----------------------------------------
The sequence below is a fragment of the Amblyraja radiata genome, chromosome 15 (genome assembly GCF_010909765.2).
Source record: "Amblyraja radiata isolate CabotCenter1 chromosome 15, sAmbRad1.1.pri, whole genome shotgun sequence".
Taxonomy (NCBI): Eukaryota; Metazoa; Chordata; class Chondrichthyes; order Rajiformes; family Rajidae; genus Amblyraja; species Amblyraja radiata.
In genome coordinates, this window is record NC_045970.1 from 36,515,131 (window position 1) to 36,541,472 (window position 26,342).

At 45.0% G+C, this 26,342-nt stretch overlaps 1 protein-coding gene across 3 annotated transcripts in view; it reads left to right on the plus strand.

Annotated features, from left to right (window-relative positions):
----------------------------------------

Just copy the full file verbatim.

The sequence below is a fragment of the Amblyraja radiata genome, chromosome 15 (genome assembly GCF_010909765.2).
Source record: "Amblyraja radiata isolate CabotCenter1 chromosome 15, sAmbRad1.1.pri, whole genome shotgun sequence".
Taxonomy (NCBI): Eukaryota; Metazoa; Chordata; class Chondrichthyes; order Rajiformes; family Rajidae; genus Amblyraja; species Amblyraja radiata.
In genome coordinates, this window is record NC_045970.1 from 36,515,131 (window position 1) to 36,541,472 (window position 26,342).

At 45.0% G+C, this 26,342-nt stretch overlaps 1 protein-coding gene across 3 annotated transcripts in view; it reads left to right on the plus strand.

Annotated features, from left to right (window-relative positions):